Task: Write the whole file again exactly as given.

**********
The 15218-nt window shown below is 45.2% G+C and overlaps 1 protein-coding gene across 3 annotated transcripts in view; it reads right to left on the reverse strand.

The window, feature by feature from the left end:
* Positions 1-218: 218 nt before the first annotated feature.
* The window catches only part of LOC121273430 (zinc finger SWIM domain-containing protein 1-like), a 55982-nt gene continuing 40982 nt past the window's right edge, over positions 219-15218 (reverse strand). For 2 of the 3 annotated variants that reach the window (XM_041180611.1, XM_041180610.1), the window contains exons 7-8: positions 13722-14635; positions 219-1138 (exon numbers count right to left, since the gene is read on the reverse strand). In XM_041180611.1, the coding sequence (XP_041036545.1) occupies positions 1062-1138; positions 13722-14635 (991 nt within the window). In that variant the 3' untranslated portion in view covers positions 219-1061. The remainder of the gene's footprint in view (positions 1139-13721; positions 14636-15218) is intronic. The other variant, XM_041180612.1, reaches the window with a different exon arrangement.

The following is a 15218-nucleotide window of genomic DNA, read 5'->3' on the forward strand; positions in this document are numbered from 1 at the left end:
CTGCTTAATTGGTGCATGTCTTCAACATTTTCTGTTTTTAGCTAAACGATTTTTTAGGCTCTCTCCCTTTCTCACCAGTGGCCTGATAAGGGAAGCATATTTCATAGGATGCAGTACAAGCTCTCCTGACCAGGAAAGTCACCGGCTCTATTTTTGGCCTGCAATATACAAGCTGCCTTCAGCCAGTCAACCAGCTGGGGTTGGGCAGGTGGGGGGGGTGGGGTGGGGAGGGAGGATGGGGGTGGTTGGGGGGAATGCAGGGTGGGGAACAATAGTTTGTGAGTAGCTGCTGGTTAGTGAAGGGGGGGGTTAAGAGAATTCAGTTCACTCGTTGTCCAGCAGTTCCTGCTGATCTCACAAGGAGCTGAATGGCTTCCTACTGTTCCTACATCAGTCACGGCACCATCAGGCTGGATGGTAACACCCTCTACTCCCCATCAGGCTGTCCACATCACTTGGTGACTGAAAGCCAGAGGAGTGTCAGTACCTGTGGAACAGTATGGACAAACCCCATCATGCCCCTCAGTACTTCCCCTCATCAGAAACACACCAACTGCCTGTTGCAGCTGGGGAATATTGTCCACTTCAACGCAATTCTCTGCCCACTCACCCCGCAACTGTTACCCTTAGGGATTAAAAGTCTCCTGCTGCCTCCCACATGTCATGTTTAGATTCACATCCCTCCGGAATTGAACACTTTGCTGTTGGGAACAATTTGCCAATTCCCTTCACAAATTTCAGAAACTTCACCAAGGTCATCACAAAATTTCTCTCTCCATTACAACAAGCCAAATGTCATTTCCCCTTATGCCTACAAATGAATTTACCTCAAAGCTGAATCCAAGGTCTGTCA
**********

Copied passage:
The 15218-nt window shown below is 45.2% G+C and overlaps 1 protein-coding gene across 3 annotated transcripts in view; it reads right to left on the reverse strand.

The window, feature by feature from the left end:
* Positions 1-218: 218 nt before the first annotated feature.
* The window catches only part of LOC121273430 (zinc finger SWIM domain-containing protein 1-like), a 55982-nt gene continuing 40982 nt past the window's right edge, over positions 219-15218 (reverse strand). For 2 of the 3 annotated variants that reach the window (XM_041180611.1, XM_041180610.1), the window contains exons 7-8: positions 13722-14635; positions 219-1138 (exon numbers count right to left, since the gene is read on the reverse strand). In XM_041180611.1, the coding sequence (XP_041036545.1) occupies positions 1062-1138; positions 13722-14635 (991 nt within the window). In that variant the 3' untranslated portion in view covers positions 219-1061. The remainder of the gene's footprint in view (positions 1139-13721; positions 14636-15218) is intronic. The other variant, XM_041180612.1, reaches the window with a different exon arrangement.

The following is a 15218-nucleotide window of genomic DNA, read 5'->3' on the forward strand; positions in this document are numbered from 1 at the left end:
CTGCTTAATTGGTGCATGTCTTCAACATTTTCTGTTTTTAGCTAAACGATTTTTTAGGCTCTCTCCCTTTCTCACCAGTGGCCTGATAAGGGAAGCATATTTCATAGGATGCAGTACAAGCTCTCCTGACCAGGAAAGTCACCGGCTCTATTTTTGGCCTGCAATATACAAGCTGCCTTCAGCCAGTCAACCAGCTGGGGTTGGGCAGGTGGGGGGGGTGGGGTGGGGAGGGAGGATGGGGGTGGTTGGGGGGAATGCAGGGTGGGGAACAATAGTTTGTGAGTAGCTGCTGGTTAGTGAAGGGGGGGGTTAAGAGAATTCAGTTCACTCGTTGTCCAGCAGTTCCTGCTGATCTCACAAGGAGCTGAATGGCTTCCTACTGTTCCTACATCAGTCACGGCACCATCAGGCTGGATGGTAACACCCTCTACTCCCCATCAGGCTGTCCACATCACTTGGTGACTGAAAGCCAGAGGAGTGTCAGTACCTGTGGAACAGTATGGACAAACCCCATCATGCCCCTCAGTACTTCCCCTCATCAGAAACACACCAACTGCCTGTTGCAGCTGGGGAATATTGTCCACTTCAACGCAATTCTCTGCCCACTCACCCCGCAACTGTTACCCTTAGGGATTAAAAGTCTCCTGCTGCCTCCCACATGTCATGTTTAGATTCACATCCCTCCGGAATTGAACACTTTGCTGTTGGGAACAATTTGCCAATTCCCTTCACAAATTTCAGAAACTTCACCAAGGTCATCACAAAATTTCTCTCTCCATTACAACAAGCCAAATGTCATTTCCCCTTATGCCTACAAATGAATTTACCTCAAAGCTGAATCCAAGGTCTGTCA